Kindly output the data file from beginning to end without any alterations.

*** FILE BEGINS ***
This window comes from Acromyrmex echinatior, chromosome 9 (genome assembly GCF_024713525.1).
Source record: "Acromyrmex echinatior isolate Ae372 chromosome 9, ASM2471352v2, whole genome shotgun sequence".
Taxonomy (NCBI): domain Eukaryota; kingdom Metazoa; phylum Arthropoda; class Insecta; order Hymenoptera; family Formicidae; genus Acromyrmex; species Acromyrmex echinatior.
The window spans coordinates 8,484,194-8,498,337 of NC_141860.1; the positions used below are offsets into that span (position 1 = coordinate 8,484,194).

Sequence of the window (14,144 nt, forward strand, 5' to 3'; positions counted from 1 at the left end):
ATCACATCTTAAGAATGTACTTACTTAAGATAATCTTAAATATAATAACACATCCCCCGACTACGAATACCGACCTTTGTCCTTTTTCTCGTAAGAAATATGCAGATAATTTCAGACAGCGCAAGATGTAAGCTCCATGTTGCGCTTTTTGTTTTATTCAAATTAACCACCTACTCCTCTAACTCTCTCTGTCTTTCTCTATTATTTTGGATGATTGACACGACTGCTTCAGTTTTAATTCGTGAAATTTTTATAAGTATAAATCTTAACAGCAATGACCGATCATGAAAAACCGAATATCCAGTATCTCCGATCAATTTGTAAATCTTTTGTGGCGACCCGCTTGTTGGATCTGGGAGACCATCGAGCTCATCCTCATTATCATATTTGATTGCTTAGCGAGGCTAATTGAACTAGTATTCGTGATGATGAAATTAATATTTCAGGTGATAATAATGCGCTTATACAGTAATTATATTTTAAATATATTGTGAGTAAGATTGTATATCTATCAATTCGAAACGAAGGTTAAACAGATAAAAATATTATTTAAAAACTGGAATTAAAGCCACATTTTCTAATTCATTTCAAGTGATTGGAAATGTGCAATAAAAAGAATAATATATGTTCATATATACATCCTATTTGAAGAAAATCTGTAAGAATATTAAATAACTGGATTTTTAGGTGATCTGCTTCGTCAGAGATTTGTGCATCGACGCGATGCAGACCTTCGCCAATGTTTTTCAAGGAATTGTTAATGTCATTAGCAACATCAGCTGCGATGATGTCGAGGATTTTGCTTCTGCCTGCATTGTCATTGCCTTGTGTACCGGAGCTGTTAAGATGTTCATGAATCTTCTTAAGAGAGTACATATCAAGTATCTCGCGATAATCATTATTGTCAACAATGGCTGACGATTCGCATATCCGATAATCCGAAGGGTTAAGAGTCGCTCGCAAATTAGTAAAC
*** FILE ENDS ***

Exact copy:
This window comes from Acromyrmex echinatior, chromosome 9 (genome assembly GCF_024713525.1).
Source record: "Acromyrmex echinatior isolate Ae372 chromosome 9, ASM2471352v2, whole genome shotgun sequence".
Taxonomy (NCBI): domain Eukaryota; kingdom Metazoa; phylum Arthropoda; class Insecta; order Hymenoptera; family Formicidae; genus Acromyrmex; species Acromyrmex echinatior.
The window spans coordinates 8,484,194-8,498,337 of NC_141860.1; the positions used below are offsets into that span (position 1 = coordinate 8,484,194).

Sequence of the window (14,144 nt, forward strand, 5' to 3'; positions counted from 1 at the left end):
ATCACATCTTAAGAATGTACTTACTTAAGATAATCTTAAATATAATAACACATCCCCCGACTACGAATACCGACCTTTGTCCTTTTTCTCGTAAGAAATATGCAGATAATTTCAGACAGCGCAAGATGTAAGCTCCATGTTGCGCTTTTTGTTTTATTCAAATTAACCACCTACTCCTCTAACTCTCTCTGTCTTTCTCTATTATTTTGGATGATTGACACGACTGCTTCAGTTTTAATTCGTGAAATTTTTATAAGTATAAATCTTAACAGCAATGACCGATCATGAAAAACCGAATATCCAGTATCTCCGATCAATTTGTAAATCTTTTGTGGCGACCCGCTTGTTGGATCTGGGAGACCATCGAGCTCATCCTCATTATCATATTTGATTGCTTAGCGAGGCTAATTGAACTAGTATTCGTGATGATGAAATTAATATTTCAGGTGATAATAATGCGCTTATACAGTAATTATATTTTAAATATATTGTGAGTAAGATTGTATATCTATCAATTCGAAACGAAGGTTAAACAGATAAAAATATTATTTAAAAACTGGAATTAAAGCCACATTTTCTAATTCATTTCAAGTGATTGGAAATGTGCAATAAAAAGAATAATATATGTTCATATATACATCCTATTTGAAGAAAATCTGTAAGAATATTAAATAACTGGATTTTTAGGTGATCTGCTTCGTCAGAGATTTGTGCATCGACGCGATGCAGACCTTCGCCAATGTTTTTCAAGGAATTGTTAATGTCATTAGCAACATCAGCTGCGATGATGTCGAGGATTTTGCTTCTGCCTGCATTGTCATTGCCTTGTGTACCGGAGCTGTTAAGATGTTCATGAATCTTCTTAAGAGAGTACATATCAAGTATCTCGCGATAATCATTATTGTCAACAATGGCTGACGATTCGCATATCCGATAATCCGAAGGGTTAAGAGTCGCTCGCAAATTAGTAAAC